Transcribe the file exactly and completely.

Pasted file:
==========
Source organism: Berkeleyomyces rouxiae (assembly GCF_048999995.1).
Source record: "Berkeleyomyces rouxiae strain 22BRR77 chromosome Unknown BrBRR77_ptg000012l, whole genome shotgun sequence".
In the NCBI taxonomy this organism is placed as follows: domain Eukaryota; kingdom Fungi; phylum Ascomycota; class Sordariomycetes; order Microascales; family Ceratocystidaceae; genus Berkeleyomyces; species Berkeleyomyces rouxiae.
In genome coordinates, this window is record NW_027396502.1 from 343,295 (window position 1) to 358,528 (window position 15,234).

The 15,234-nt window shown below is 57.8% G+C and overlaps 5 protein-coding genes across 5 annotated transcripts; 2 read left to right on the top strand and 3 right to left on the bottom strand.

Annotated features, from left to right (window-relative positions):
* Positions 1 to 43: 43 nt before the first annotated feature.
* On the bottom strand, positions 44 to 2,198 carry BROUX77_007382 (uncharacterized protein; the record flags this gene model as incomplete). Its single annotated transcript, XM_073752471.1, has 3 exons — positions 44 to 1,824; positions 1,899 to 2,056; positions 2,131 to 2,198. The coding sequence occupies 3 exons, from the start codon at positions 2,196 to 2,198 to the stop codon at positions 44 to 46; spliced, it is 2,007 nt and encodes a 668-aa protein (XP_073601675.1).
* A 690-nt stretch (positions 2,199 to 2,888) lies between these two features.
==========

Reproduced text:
Source organism: Berkeleyomyces rouxiae (assembly GCF_048999995.1).
Source record: "Berkeleyomyces rouxiae strain 22BRR77 chromosome Unknown BrBRR77_ptg000012l, whole genome shotgun sequence".
In the NCBI taxonomy this organism is placed as follows: domain Eukaryota; kingdom Fungi; phylum Ascomycota; class Sordariomycetes; order Microascales; family Ceratocystidaceae; genus Berkeleyomyces; species Berkeleyomyces rouxiae.
In genome coordinates, this window is record NW_027396502.1 from 343,295 (window position 1) to 358,528 (window position 15,234).

The 15,234-nt window shown below is 57.8% G+C and overlaps 5 protein-coding genes across 5 annotated transcripts; 2 read left to right on the top strand and 3 right to left on the bottom strand.

Annotated features, from left to right (window-relative positions):
* Positions 1 to 43: 43 nt before the first annotated feature.
* On the bottom strand, positions 44 to 2,198 carry BROUX77_007382 (uncharacterized protein; the record flags this gene model as incomplete). Its single annotated transcript, XM_073752471.1, has 3 exons — positions 44 to 1,824; positions 1,899 to 2,056; positions 2,131 to 2,198. The coding sequence occupies 3 exons, from the start codon at positions 2,196 to 2,198 to the stop codon at positions 44 to 46; spliced, it is 2,007 nt and encodes a 668-aa protein (XP_073601675.1).
* A 690-nt stretch (positions 2,199 to 2,888) lies between these two features.